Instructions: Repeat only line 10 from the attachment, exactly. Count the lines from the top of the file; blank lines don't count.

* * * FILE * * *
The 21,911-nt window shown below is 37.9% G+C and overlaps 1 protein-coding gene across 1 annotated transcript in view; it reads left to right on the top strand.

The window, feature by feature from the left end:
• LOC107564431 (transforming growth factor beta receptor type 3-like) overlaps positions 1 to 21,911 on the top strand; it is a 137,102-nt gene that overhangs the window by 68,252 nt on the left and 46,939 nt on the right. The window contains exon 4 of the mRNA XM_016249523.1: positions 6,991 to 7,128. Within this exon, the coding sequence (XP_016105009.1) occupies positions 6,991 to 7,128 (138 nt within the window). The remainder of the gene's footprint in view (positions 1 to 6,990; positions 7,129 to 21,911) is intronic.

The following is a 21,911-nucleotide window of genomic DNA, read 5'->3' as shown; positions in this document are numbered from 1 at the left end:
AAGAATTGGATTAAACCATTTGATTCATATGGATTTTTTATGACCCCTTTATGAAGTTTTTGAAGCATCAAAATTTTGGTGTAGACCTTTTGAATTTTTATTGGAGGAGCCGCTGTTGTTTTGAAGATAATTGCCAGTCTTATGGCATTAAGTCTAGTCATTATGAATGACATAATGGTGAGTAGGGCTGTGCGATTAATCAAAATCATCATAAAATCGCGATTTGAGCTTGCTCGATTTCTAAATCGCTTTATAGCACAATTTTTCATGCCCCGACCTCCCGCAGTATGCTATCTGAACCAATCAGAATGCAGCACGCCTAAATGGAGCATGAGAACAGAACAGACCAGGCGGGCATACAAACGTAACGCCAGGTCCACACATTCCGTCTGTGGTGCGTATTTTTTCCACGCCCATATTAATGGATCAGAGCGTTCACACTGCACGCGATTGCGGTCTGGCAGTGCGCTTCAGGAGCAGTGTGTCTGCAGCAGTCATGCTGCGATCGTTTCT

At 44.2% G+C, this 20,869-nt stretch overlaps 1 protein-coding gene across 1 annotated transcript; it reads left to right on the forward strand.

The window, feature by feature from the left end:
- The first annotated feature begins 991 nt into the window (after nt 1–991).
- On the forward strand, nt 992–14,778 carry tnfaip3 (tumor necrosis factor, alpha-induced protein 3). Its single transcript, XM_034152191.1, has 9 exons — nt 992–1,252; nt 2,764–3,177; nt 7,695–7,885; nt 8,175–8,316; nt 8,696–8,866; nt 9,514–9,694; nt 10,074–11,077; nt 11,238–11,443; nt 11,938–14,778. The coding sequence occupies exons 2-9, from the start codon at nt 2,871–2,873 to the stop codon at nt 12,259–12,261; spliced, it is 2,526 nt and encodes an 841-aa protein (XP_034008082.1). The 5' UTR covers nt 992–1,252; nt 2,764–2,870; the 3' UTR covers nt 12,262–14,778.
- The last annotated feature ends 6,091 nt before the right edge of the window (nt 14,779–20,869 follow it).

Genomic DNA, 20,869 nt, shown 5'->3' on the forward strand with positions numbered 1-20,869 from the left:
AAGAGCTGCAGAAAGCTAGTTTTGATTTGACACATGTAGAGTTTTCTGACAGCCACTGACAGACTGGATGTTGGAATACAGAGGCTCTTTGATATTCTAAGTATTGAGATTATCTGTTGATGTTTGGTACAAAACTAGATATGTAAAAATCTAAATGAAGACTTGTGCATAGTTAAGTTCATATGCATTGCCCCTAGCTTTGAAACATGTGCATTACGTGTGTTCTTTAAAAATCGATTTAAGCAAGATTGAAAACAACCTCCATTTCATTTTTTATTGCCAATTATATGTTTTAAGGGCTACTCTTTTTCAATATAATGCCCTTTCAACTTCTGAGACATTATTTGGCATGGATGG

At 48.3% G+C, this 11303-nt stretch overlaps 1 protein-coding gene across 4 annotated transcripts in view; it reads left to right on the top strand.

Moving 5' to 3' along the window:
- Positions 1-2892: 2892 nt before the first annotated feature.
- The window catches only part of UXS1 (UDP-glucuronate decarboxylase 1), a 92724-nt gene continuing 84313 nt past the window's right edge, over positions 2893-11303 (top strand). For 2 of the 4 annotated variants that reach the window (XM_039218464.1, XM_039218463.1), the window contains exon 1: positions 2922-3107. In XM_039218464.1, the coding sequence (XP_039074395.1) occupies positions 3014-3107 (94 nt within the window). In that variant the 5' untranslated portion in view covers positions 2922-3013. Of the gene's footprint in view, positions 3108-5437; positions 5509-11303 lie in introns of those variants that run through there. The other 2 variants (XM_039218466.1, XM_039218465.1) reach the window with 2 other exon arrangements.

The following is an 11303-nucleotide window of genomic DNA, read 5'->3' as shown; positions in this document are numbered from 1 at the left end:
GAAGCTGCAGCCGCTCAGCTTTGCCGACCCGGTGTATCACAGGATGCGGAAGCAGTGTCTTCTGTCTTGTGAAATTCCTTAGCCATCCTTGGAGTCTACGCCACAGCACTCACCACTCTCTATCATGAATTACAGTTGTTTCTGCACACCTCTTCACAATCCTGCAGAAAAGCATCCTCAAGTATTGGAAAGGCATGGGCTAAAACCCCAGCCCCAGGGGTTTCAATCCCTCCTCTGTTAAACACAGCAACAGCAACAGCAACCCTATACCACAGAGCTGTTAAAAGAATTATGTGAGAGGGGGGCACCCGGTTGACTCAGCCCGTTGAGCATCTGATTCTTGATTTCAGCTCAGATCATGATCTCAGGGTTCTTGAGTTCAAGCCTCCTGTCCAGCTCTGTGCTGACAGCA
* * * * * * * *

- The last annotated feature ends 6,091 nt before the right edge of the window (nt 14,779–20,869 follow it).